It’s not GREAT to say it, but it’s the end of Humility Week at the NDD.
Dear Mr. West,
Yes, that is exactly what America wants you to do.
It is confusing, I know. You get messages from every self-help guru of the last 100 years to excel, to be great. You are shown images, videos, books and TV showing people being great. You are told stories of people overcoming incredible odds to become great. You are encouraged to be great by your mother, by your father. Your teachers tell you you can be great.
You go out into the world and pursue your dream. Those capable of influencing that dream; those who could hire you, fire you, produce you, promote you, direct you, invest in you, pay you – they all encourage you to be great. They all praise you when you are great. The people following you; your fans, critics, fellow artists, they all say you are great. You become one of those people who are used as an example of someone who overcame to become great. You are a poster child for becoming great.
Then you make the mistake. Then you do the worst thing you could possibly do. Then you say you are great.
Why can’t you say that? Didn’t the entire world do everything in its power every step of the way in your life to tell you that you could be great and praise you when you did become great? How could it then be wrong to say you are great?
Here’s why: Because in traditional, historic America the most important aspect of being great is being humble. The final proof of greatness is in the great person not being aware of it. Just as the final proof someone is a hero is when they say ‘I am not a hero’. Just as the worst thing a beautiful woman can ever say is ‘I am beautiful’.
Where did this come from? Look no further than the pew. While in every other aspect of American culture we are told to be great, in church we are told we can never be great. We can’t be great because we are fallen, because we sinned, because we have evil in us. We can aspire to be better people, but it is not approved to go too far. Going too far means you have pride. Pride goeth before the fall. If you have pride in yourself you do not understand your true nature. You do not recognize that you are a fallen, debased creature unable to redeem yourself. Trying to be great means you are trying to do that. SAYING you are great means you think you did it, and on your own. And doing it on your own of course means you do not need God. And there is no worse sin than thinking that.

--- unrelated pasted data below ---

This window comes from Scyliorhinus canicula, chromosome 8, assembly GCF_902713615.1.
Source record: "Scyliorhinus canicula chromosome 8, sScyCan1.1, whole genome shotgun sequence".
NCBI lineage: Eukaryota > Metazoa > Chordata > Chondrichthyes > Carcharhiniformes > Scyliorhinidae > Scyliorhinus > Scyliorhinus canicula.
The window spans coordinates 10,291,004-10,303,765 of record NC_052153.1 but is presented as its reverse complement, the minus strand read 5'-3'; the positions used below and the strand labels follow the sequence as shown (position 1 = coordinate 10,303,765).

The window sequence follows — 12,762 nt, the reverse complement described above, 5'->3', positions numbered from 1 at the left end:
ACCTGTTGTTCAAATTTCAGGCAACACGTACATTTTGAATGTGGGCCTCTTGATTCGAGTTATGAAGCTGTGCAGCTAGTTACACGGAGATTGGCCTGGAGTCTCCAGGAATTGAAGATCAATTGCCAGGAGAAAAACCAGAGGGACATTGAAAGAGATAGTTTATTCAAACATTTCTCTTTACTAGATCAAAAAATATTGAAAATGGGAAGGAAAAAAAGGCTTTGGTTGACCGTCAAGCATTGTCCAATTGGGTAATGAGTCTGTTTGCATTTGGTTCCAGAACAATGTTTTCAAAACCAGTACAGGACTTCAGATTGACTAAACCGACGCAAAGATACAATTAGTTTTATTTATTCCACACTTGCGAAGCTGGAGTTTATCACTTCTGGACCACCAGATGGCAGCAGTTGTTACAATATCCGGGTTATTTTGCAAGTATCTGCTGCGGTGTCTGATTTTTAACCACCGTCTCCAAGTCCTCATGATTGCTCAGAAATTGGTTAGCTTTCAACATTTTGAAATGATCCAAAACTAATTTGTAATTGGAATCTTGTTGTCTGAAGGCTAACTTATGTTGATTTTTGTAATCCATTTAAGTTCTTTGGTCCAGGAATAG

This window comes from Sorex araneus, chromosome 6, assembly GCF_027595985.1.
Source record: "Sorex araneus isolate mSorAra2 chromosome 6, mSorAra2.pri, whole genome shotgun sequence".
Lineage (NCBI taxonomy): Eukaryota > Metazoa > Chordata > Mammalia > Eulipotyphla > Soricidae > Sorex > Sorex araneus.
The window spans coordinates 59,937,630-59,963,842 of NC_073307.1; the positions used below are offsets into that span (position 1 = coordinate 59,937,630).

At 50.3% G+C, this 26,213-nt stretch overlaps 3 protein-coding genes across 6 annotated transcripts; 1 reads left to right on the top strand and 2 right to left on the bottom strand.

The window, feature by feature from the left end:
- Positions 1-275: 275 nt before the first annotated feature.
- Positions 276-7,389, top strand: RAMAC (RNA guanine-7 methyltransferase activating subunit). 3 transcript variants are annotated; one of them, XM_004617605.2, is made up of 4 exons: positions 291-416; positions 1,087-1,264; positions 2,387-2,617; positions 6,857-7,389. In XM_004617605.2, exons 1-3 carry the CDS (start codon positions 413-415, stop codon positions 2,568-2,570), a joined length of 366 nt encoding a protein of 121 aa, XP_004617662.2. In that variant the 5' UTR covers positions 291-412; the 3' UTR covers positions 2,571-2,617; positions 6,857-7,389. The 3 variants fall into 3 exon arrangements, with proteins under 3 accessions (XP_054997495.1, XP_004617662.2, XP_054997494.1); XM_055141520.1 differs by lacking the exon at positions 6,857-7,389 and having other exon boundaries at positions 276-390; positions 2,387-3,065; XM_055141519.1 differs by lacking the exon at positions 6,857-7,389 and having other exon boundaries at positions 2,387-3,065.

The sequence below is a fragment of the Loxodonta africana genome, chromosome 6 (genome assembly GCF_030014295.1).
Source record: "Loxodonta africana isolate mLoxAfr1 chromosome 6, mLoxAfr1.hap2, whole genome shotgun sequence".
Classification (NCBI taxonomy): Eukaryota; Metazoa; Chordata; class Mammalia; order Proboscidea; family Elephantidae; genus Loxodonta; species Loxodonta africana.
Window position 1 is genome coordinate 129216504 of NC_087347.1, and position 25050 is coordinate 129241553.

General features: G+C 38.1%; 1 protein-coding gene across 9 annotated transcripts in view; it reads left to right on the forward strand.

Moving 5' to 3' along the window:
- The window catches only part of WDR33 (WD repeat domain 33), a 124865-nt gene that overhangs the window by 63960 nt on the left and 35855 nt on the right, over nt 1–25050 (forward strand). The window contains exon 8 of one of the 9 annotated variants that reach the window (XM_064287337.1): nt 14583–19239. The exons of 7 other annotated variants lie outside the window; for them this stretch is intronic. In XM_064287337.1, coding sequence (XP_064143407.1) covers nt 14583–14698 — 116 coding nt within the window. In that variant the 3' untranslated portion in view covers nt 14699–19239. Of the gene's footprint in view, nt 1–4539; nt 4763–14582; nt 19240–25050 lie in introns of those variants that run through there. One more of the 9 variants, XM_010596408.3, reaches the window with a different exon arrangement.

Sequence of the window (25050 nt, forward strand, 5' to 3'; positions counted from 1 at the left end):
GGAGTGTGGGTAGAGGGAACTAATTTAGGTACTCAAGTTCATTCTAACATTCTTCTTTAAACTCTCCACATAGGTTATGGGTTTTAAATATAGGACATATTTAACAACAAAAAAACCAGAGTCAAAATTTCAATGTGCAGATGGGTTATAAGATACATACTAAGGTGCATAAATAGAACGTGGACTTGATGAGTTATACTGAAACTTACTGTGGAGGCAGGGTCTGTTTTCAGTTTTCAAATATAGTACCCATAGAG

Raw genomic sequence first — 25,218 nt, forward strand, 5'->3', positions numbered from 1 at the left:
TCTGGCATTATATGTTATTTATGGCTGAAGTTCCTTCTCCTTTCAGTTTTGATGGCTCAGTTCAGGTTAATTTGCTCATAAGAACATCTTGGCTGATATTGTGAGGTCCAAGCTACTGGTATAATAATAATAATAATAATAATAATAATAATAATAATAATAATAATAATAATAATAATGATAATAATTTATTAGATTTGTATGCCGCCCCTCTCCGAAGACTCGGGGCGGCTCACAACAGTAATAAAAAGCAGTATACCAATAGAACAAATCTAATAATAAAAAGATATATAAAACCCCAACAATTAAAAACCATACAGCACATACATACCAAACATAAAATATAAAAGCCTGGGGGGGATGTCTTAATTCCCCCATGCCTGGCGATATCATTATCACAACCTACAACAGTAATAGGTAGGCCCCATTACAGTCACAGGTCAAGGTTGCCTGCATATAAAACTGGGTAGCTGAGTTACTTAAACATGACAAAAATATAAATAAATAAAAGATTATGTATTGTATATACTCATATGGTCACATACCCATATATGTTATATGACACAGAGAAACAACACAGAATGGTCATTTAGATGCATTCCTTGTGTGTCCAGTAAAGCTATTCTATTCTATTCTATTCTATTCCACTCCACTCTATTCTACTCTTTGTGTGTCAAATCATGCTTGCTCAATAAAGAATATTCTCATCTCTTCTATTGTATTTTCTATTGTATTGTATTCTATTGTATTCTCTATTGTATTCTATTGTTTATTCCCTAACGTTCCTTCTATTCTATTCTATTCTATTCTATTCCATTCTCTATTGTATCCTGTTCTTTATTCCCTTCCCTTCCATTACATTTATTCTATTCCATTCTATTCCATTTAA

Truth? I think it has often been gigantic, manipulative untruth that has been told in the sanctuary. I think arguments about pride and humility and being fallen have been used as a weapon to keep people, genders, classes and races in their ‘proper’ place. And it has been successful in doing so. I am always happy when I see that element be exposed for the evil it is.
But here is another truth. There is something to be said for understanding self. And understanding self, TRULY understanding self, means you know that you have SOME greatness in you and you have SOME work still do to. It means you understand that you did not achieve this greatness on your own, and that you need to acknowledge and give recognition to those who have helped you on your way. It means you know that it can be taken away from you.
But most of all, over all other things, you should know that no matter how great you become in the eyes of the world seeing you at a distance, it is how you display greatness to those right in front of you that matters most. It is how you love your child, your wife, your husband, your parent. It is how you minister and care to those who depend on you, those who mentor you, those who need you.
When you do that, when you are that, then you won’t be thinking about telling the world you are great. You will just be. And you will be happy and humble when you find others telling the world that you are instead you having to tell the world yourself.